From Tadasana (mountain pose), step your left foot back three and a half feet or more, and ground your left foot so it’s parallel with the back edge of your mat. A good way to determine if your stance is wide enough is to spread your arms and see if your ankles are below your wrists. From this standing pose, shift your hips back toward the back of your mat and extend your right arm far out over your right ankle before lowering your right hand to the floor to ensure length in the side body and spine. Be careful not to lock your knees and ground your right big toe into the mat so you aren’t rolling to the outside of your foot. This subtle adjustment facilitates strengthening the arch of your foot.
Let go of ego when sinking into Triangle. If you can’t bring your hands all the way to the floor without collapsing into your side, bring your hands up to your shin or a block. Open your hips, open your chest, extend your left arm and gaze to the ceiling and protect your neck by keeping your head parallel to the floor and maintain length in both sides of the neck. Continue reading
If you have read any of my other posts, or know me at all, you know that Matsyasana (Fish) is my favorite asana. For me, fish heals a multitude of ills. In fact, many ancient texts refer to Matsyasana as “destroyer of all diseases.” Whether active or supported, this pose relieves stiffness and tension in your neck and back.
This backbend pose also stretches the muscles in your groin (psoas), abdominals, and chest (intercostals), provides an opening at the heart and throat chakras, and stimulates the thyroid.
For those of us who spend most of our day hunched over a desk at work, or round our shoulders over a mobile device while engaged in a battle of wits playing “Words with Friends,” matsyasana helps correct our oft horrendous posture.
In my favorite variation of the active pose, I instruct my students to lie on their backs with their arms tucked closely by their sides, and roll their shoulders back and chest open. Then I have them place their wrists directly under their sit bones. This little adjustment can bring tremendous relief for carpal tunnel sufferers. On an inhale, press into the hands and forearms, draw the shoulder blades (scapula) together and down the back, and bring the torso and head off of the floor. Then, gently, place the head down on the mat leaving a nice arch in the back and open chest. To protect the neck, there’s very little weigh on the head. Continue reading
In the first post of this series, I talked about how Warrior I is the ultimate pose to activate the muladhara (root) chakra, establish a grounded footing and presence, and tackle fear. Now, we move onto one of my favorites, Eka Pada Rajakapotasana (pigeon) pose. As I wind down my personal practice, or begin to cool down my students, I almost always include pigeon.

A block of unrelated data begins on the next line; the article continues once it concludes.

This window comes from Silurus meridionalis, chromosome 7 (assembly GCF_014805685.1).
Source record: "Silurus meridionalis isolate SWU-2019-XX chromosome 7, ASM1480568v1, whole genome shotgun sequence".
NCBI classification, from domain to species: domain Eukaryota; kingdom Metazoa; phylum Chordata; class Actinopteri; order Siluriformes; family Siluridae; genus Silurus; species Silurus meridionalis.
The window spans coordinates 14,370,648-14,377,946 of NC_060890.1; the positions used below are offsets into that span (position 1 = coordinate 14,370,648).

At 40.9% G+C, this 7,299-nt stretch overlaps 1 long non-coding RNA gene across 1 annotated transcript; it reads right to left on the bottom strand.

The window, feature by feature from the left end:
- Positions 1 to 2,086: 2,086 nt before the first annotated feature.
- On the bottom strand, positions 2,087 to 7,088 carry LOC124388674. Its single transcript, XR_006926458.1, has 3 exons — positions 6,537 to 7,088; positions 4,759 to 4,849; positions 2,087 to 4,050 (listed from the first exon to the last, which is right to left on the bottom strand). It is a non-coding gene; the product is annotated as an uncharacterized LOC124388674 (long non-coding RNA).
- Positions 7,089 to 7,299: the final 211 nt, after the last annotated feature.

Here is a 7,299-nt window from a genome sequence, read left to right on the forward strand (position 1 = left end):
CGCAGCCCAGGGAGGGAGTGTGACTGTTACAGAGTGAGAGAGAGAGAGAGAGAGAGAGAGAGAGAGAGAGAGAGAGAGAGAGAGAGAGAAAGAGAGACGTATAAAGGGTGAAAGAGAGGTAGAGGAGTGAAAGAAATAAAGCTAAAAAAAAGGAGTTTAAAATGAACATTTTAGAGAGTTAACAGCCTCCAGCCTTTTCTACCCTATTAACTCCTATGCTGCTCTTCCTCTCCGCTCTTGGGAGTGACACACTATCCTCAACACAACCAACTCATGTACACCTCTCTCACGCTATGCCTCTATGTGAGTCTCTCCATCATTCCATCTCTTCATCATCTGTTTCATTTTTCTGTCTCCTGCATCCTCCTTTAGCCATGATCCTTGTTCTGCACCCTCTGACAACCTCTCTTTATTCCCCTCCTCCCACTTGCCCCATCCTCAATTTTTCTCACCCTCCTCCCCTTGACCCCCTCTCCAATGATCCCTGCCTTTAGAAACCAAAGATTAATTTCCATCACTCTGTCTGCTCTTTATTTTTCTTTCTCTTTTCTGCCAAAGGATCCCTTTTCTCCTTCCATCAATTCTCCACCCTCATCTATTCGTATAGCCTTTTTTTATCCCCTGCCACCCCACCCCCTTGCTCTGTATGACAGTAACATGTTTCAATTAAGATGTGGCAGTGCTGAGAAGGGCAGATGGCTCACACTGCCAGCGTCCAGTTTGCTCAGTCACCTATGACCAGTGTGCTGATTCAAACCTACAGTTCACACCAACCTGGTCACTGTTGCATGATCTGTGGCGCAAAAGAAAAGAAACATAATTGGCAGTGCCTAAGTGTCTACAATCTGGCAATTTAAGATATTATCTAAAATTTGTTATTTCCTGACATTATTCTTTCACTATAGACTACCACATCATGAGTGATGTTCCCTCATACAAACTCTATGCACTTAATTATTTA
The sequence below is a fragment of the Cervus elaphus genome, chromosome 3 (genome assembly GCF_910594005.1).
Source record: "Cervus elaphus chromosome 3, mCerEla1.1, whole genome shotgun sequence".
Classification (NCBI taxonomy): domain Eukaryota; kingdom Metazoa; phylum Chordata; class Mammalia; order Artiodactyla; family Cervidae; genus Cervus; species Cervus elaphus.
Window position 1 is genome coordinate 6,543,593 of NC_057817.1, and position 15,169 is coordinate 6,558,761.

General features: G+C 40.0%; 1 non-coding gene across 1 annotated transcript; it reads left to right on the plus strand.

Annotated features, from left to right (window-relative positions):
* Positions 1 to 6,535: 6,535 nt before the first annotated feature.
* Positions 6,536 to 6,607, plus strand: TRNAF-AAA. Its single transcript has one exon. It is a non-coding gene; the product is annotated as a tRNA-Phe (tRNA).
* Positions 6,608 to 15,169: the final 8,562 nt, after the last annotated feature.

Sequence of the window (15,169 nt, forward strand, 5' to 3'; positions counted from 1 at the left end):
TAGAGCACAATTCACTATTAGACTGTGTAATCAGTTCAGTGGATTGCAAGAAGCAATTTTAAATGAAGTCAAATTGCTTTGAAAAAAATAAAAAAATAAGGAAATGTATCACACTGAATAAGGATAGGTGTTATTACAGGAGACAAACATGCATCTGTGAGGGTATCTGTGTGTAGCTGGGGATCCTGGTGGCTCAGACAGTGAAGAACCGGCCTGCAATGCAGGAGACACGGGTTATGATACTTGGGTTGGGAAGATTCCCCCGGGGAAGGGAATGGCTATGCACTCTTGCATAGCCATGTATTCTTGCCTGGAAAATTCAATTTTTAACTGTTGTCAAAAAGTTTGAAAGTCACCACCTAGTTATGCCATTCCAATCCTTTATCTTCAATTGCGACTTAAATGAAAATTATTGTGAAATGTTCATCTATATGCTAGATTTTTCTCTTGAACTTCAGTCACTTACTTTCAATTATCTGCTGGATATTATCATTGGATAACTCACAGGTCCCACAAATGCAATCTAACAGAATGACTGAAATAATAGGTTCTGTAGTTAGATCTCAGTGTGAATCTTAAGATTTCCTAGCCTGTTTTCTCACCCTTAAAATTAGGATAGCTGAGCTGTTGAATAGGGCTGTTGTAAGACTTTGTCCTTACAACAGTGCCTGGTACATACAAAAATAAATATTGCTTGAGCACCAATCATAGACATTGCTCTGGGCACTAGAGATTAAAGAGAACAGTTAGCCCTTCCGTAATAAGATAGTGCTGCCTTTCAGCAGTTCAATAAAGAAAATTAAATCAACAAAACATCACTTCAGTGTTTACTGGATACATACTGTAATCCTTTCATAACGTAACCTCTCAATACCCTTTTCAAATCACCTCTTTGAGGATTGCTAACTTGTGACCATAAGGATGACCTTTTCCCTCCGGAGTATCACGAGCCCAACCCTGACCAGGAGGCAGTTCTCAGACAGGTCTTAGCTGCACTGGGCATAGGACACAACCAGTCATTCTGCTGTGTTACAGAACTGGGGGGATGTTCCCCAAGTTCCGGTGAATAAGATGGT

Pigeon is one of the most often requested poses when I ask my class if there’s anything in particular they want to include for the day. Primarily a hip and chest opener, pigeon assists in releasing the tension we hold in the pelvis and hips.
Whether sitting at a desk all day or as a measure of bottling up emotions, sinking into pigeon pose enables an opening. In fact, the next time you are in pigeon, notice what emotions arise. Do you become irritated, frustrated or sad? Do you resist and clench the abductor muscles of the outer hip? Or, do you melt, relinquishing the stress of the day? Continue reading
In this four-part series, I’ll examine the connections between four specific poses (asanas) and their chakra correspondences. I’ll also dive into the physical and emotional benefits of the pose, and what it means if you love the pose or hate it. First up, Virabhadrasana.
You’re in downward facing dog (adho mukha svanasana) and you’re teacher cues you to extend your right leg out behind you toward the ceiling, and to swing it through to a high runner’s lunge. “Yay, here it comes,” you think to yourself.
Ground your back foot, engage your core, and rise up to standing; extending your arms proudly to the sky — warrior I (virabhadrasana I). You sink into the pose, with your heart wide open, your chin held high, and the stability of a mighty warrior.
There is more to the human body than the physical body. In yoga, we talk a lot about energy. And, you might hear your yoga instructor refer to your “heart chakra” from time to time. In an upcoming series, I’ll refer to various chakras, so I thought I’d do a bit about the chakra system.
Scientifically, we know that all matter is energy, and while condensed matter is different from energy, they are expressions of one another– connected. Yogically speaking (if that’s a word), there is an energy current, a life force, that flows through and connects everything. In Sanskrit, it’s called Prana, which means life force or vitality. Everything has Prana; and this vitality radiates through the physical, emotional and mental realms. This force is NOT electricity, but it can be thought of as an energy current like electricity.